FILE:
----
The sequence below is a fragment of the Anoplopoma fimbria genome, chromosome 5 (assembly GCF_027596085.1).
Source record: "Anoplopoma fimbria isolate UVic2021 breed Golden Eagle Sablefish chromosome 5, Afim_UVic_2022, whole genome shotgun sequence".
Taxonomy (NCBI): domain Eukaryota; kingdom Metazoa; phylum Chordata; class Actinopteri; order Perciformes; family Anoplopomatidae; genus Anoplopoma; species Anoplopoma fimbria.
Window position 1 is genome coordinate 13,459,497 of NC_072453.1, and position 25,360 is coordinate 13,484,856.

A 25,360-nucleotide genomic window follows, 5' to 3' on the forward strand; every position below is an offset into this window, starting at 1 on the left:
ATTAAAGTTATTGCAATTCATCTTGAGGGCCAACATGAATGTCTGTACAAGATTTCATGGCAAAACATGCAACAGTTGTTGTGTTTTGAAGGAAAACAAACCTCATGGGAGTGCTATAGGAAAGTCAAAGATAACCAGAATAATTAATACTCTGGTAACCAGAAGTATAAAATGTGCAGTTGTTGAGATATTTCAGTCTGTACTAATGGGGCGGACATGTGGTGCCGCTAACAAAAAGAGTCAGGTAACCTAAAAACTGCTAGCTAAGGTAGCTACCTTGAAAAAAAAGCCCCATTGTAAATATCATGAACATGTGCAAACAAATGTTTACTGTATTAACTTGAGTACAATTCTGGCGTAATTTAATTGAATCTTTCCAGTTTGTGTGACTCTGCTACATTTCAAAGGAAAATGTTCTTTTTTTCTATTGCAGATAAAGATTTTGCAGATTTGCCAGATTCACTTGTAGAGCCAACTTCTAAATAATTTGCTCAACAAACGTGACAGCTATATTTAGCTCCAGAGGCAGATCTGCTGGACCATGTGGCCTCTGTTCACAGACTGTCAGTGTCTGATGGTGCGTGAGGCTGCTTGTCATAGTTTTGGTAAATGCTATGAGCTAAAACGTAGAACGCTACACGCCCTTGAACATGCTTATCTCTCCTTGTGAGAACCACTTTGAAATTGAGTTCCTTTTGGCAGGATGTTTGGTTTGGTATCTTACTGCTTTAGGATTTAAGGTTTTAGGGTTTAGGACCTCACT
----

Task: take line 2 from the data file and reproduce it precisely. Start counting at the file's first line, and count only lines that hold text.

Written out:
Source record: "Anoplopoma fimbria isolate UVic2021 breed Golden Eagle Sablefish chromosome 5, Afim_UVic_2022, whole genome shotgun sequence".